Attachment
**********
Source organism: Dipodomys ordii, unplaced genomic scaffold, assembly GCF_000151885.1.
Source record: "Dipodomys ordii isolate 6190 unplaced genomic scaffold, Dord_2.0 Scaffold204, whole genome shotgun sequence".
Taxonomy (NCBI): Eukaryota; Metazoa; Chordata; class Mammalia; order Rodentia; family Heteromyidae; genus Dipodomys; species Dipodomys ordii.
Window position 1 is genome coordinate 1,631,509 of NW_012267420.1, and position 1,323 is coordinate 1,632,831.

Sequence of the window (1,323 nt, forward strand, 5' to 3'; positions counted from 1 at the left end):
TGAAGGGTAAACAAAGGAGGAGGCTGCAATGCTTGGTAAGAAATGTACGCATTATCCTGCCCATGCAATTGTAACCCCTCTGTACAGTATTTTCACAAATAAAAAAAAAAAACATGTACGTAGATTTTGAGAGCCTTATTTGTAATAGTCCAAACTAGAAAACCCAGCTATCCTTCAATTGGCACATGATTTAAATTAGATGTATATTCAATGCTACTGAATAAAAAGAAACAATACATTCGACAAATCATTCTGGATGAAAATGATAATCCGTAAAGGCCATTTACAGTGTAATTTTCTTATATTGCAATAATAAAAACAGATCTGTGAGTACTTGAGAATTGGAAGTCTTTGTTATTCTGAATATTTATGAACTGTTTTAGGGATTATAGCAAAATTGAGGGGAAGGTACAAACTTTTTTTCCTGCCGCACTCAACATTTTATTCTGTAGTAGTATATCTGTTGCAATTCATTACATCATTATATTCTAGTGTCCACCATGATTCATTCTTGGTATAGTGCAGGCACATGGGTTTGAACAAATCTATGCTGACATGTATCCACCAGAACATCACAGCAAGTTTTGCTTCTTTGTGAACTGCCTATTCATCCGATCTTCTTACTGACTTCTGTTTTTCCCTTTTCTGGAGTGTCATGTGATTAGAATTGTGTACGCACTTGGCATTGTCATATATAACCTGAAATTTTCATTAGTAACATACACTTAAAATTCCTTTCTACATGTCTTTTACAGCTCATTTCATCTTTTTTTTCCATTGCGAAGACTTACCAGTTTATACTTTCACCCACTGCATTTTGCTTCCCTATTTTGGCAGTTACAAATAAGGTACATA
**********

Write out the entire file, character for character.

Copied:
Source organism: Dipodomys ordii, unplaced genomic scaffold, assembly GCF_000151885.1.
Source record: "Dipodomys ordii isolate 6190 unplaced genomic scaffold, Dord_2.0 Scaffold204, whole genome shotgun sequence".
Taxonomy (NCBI): Eukaryota; Metazoa; Chordata; class Mammalia; order Rodentia; family Heteromyidae; genus Dipodomys; species Dipodomys ordii.
Window position 1 is genome coordinate 1,631,509 of NW_012267420.1, and position 1,323 is coordinate 1,632,831.

Sequence of the window (1,323 nt, forward strand, 5' to 3'; positions counted from 1 at the left end):
TGAAGGGTAAACAAAGGAGGAGGCTGCAATGCTTGGTAAGAAATGTACGCATTATCCTGCCCATGCAATTGTAACCCCTCTGTACAGTATTTTCACAAATAAAAAAAAAAAACATGTACGTAGATTTTGAGAGCCTTATTTGTAATAGTCCAAACTAGAAAACCCAGCTATCCTTCAATTGGCACATGATTTAAATTAGATGTATATTCAATGCTACTGAATAAAAAGAAACAATACATTCGACAAATCATTCTGGATGAAAATGATAATCCGTAAAGGCCATTTACAGTGTAATTTTCTTATATTGCAATAATAAAAACAGATCTGTGAGTACTTGAGAATTGGAAGTCTTTGTTATTCTGAATATTTATGAACTGTTTTAGGGATTATAGCAAAATTGAGGGGAAGGTACAAACTTTTTTTCCTGCCGCACTCAACATTTTATTCTGTAGTAGTATATCTGTTGCAATTCATTACATCATTATATTCTAGTGTCCACCATGATTCATTCTTGGTATAGTGCAGGCACATGGGTTTGAACAAATCTATGCTGACATGTATCCACCAGAACATCACAGCAAGTTTTGCTTCTTTGTGAACTGCCTATTCATCCGATCTTCTTACTGACTTCTGTTTTTCCCTTTTCTGGAGTGTCATGTGATTAGAATTGTGTACGCACTTGGCATTGTCATATATAACCTGAAATTTTCATTAGTAACATACACTTAAAATTCCTTTCTACATGTCTTTTACAGCTCATTTCATCTTTTTTTTCCATTGCGAAGACTTACCAGTTTATACTTTCACCCACTGCATTTTGCTTCCCTATTTTGGCAGTTACAAATAAGGTACATA